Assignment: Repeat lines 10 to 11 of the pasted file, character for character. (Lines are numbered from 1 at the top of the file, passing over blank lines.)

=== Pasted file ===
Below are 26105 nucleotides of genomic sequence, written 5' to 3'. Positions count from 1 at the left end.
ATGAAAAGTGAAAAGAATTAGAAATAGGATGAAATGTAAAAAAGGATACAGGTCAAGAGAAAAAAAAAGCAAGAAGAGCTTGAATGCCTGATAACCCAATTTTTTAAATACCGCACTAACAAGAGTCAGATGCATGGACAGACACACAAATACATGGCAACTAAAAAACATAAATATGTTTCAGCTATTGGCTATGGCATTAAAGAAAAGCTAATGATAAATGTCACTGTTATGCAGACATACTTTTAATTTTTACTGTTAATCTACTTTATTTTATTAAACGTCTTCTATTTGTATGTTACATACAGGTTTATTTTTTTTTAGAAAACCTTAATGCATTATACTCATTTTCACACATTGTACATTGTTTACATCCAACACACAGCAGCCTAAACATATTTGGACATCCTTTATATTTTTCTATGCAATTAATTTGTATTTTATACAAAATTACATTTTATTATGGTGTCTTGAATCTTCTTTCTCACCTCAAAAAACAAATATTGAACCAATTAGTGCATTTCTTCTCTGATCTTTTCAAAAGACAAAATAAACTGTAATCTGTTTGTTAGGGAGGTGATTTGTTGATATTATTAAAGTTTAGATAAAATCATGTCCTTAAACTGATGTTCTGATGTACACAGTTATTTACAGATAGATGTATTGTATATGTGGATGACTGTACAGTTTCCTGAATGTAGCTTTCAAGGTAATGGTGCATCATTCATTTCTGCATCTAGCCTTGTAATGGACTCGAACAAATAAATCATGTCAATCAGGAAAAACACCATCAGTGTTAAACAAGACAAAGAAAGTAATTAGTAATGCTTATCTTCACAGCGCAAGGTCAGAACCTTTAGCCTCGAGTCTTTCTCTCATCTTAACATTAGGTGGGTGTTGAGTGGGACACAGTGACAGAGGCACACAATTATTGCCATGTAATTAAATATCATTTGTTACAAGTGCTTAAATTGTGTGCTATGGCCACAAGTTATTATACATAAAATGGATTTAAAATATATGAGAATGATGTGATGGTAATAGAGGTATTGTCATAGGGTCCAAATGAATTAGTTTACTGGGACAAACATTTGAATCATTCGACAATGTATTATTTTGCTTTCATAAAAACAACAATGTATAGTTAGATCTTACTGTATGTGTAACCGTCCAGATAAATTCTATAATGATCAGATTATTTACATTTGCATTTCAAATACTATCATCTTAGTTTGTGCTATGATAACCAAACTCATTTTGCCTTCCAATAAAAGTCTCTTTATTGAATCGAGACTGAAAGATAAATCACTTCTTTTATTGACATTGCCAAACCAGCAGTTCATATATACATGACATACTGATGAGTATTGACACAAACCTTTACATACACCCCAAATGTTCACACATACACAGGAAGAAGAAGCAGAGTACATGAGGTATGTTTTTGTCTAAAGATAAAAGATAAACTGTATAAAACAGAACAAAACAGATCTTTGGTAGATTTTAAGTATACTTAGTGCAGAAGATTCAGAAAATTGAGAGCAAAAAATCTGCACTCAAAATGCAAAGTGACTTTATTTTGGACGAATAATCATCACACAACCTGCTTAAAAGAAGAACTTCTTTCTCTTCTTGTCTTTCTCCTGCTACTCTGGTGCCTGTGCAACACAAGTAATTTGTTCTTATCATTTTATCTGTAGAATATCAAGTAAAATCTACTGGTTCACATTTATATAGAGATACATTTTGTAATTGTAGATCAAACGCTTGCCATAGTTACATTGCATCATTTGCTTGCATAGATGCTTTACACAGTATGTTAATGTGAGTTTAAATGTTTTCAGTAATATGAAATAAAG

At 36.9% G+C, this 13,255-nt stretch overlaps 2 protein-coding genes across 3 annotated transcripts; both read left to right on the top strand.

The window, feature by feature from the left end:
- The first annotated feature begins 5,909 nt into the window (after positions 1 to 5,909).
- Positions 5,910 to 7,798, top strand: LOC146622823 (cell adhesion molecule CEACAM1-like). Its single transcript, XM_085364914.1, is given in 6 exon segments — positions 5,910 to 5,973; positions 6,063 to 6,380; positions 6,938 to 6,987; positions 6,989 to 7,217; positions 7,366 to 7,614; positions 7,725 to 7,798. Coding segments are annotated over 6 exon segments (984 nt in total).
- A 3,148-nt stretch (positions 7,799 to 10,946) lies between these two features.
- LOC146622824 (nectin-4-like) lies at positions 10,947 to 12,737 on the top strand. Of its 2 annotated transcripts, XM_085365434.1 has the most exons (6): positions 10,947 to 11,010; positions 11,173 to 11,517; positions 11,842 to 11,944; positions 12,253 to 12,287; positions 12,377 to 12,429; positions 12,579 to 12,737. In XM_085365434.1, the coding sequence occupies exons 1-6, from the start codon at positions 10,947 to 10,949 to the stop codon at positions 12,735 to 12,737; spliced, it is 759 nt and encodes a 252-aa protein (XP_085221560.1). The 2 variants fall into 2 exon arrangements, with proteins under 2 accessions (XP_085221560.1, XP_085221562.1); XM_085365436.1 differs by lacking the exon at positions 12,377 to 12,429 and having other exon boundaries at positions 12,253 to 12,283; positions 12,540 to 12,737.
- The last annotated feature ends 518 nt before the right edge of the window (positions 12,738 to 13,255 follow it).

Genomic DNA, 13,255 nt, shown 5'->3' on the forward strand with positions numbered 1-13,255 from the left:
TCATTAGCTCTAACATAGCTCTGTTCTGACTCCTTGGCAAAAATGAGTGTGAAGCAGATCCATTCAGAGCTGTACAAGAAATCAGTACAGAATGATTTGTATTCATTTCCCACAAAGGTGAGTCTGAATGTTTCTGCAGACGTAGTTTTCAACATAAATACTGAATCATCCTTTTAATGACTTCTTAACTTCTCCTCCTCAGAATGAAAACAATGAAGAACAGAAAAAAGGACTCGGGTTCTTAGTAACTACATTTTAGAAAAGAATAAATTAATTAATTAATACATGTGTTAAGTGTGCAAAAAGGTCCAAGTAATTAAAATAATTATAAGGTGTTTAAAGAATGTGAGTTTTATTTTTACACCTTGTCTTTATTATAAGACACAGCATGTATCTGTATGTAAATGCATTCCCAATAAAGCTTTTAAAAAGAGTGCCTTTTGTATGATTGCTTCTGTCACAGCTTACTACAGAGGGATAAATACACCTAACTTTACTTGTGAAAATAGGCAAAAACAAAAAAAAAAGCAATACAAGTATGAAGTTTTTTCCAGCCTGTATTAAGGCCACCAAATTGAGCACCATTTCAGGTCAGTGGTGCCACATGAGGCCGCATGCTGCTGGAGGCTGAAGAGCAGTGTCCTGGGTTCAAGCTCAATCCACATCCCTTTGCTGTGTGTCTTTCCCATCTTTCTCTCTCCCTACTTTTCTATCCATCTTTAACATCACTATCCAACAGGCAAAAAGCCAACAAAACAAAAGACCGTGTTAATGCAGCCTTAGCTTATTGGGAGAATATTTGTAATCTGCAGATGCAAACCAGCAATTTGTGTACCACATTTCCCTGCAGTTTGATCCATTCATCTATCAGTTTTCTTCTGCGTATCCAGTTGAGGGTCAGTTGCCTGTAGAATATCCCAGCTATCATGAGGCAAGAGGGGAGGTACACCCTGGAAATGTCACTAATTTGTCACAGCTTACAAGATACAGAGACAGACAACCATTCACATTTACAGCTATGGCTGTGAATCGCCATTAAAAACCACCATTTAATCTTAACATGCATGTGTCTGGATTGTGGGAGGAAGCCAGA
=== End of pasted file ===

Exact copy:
Genomic DNA, 13,255 nt, shown 5'->3' on the forward strand with positions numbered 1-13,255 from the left:
TCATTAGCTCTAACATAGCTCTGTTCTGACTCCTTGGCAAAAATGAGTGTGAAGCAGATCCATTCAGAGCTGTACAAGAAATCAGTACAGAATGATTTGTATTCATTTCCCACAAAGGTGAGTCTGAATGTTTCTGCAGACGTAGTTTTCAACATAAATACTGAATCATCCTTTTAATGACTTCTTAACTTCTCCTCCTCAGAATGAAAACAATGAAGAACAGAAAAAAGGACTCGGGTTCTTAGTAACTACATTTTAGAAAAGAATAAATTAATTAATTAATACATGTGTTAAGTGTGCAAAAAGGTCCAAGTAATTAAAATAATTATAAGGTGTTTAAAGAATGTGAGTTTTATTTTTACACCTTGTCTTTATTATAAGACACAGCATGTATCTGTATGTAAATGCATTCCCAATAAAGCTTTTAAAAAGAGTGCCTTTTGTATGATTGCTTCTGTCACAGCTTACTACAGAGGGATAAATACACCTAACTTTACTTGTGAAAATAGGCAAAAACAAAAAAAAAAGCAATACAAGTATGAAGTTTTTTCCAGCCTGTATTAAGGCCACCAAATTGAGCACCATTTCAGGTCAGTGGTGCCACATGAGGCCGCATGCTGCTGGAGGCTGAAGAGCAGTGTCCTGGGTTCAAGCTCAATCCACATCCCTTTGCTGTGTGTCTTTCCCATCTTTCTCTCTCCCTACTTTTCTATCCATCTTTAACATCACTATCCAACAGGCAAAAAGCCAACAAAACAAAAGACCGTGTTAATGCAGCCTTAGCTTATTGGGAGAATATTTGTAATCTGCAGATGCAAACCAGCAATTTGTGTACCACATTTCCCTGCAGTTTGATCCATTCATCTATCAGTTTTCTTCTGCGTATCCAGTTGAGGGTCAGTTGCCTGTAGAATATCCCAGCTATCATGAGGCAAGAGGGGAGGTACACCCTGGAAATGTCACTAATTTGTCACAGCTTACAAGATACAGAGACAGACAACCATTCACATTTACAGCTATGGCTGTGAATCGCCATTAAAAACCACCATTTAATCTTAACATGCATGTGTCTGGATTGTGGGAGGAAGCCAGA